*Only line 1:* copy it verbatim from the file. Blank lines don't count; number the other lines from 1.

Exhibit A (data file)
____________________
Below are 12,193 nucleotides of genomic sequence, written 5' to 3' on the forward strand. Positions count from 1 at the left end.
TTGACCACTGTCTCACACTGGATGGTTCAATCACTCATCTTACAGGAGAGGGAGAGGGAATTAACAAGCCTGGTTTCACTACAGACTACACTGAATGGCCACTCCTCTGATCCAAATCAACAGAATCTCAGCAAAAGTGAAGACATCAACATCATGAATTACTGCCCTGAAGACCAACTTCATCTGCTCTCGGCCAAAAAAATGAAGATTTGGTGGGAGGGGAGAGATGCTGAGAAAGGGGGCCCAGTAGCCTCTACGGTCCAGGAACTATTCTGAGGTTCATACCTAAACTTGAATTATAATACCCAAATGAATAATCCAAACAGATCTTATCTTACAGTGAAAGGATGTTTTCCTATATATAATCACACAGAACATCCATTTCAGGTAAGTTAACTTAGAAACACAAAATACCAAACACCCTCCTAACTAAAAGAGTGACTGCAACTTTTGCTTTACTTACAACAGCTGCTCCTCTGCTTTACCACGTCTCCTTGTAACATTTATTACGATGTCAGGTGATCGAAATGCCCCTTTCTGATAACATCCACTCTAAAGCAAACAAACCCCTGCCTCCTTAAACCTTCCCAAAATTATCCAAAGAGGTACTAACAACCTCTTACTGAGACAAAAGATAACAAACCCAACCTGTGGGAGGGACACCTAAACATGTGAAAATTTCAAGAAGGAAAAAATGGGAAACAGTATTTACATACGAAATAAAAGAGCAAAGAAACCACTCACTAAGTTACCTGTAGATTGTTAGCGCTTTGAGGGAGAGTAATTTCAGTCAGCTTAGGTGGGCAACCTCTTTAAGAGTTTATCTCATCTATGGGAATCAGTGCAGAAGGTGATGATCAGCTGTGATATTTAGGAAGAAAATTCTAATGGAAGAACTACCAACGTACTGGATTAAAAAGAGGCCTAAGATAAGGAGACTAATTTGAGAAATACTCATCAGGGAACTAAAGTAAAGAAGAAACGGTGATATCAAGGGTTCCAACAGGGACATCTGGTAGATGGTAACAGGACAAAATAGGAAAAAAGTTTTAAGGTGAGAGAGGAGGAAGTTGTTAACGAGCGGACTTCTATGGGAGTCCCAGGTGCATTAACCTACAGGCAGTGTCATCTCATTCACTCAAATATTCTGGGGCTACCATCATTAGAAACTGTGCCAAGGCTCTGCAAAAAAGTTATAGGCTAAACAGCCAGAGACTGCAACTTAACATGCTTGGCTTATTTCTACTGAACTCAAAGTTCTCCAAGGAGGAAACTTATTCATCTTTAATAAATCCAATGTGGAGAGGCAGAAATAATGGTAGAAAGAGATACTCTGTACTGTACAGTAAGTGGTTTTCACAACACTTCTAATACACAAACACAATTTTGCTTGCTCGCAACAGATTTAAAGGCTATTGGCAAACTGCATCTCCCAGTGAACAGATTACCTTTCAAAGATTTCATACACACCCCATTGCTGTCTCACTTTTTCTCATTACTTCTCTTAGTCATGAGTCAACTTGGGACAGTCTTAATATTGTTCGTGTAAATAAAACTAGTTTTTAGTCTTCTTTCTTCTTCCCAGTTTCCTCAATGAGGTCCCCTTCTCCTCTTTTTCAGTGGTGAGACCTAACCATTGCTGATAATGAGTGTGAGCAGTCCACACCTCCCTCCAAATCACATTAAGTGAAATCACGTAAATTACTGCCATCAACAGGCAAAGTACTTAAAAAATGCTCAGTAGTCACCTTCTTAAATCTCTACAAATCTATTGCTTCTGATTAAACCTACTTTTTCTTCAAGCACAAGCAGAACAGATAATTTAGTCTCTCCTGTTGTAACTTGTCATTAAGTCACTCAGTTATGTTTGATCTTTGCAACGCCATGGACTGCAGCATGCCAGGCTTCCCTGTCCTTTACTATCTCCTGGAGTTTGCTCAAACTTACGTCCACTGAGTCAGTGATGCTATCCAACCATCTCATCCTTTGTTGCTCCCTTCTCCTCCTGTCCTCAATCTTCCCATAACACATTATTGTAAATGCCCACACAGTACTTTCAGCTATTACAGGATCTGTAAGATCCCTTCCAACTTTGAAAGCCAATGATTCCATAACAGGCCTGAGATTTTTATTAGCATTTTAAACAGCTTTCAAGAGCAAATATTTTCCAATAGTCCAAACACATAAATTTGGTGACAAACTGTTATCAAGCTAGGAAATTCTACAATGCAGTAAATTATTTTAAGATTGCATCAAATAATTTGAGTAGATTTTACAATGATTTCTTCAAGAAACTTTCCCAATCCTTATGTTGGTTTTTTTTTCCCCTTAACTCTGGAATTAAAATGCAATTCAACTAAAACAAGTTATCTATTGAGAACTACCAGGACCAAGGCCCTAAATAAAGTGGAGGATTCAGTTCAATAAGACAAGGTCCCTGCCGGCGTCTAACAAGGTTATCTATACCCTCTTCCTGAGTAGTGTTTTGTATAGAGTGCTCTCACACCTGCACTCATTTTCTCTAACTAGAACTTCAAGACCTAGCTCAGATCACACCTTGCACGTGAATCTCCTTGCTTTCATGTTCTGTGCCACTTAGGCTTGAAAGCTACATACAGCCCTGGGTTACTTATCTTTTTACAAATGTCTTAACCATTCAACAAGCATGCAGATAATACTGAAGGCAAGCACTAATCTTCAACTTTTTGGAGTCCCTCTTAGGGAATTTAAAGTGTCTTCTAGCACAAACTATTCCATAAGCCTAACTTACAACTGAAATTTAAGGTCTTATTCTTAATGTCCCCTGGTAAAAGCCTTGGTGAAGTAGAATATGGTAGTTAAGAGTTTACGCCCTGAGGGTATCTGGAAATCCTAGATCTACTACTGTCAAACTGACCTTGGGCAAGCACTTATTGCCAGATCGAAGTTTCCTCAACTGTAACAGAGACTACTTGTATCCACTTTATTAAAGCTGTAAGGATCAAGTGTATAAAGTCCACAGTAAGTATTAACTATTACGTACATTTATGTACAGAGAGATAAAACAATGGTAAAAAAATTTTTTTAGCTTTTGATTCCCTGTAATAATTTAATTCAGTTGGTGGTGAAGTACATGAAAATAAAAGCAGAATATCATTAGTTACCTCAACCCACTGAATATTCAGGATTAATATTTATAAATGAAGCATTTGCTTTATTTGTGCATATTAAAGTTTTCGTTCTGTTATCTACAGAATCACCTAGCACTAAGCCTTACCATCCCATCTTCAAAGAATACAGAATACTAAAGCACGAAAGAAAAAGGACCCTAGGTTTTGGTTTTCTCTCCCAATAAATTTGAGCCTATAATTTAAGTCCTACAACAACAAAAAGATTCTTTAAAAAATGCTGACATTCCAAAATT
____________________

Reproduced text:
Below are 12,193 nucleotides of genomic sequence, written 5' to 3' on the forward strand. Positions count from 1 at the left end.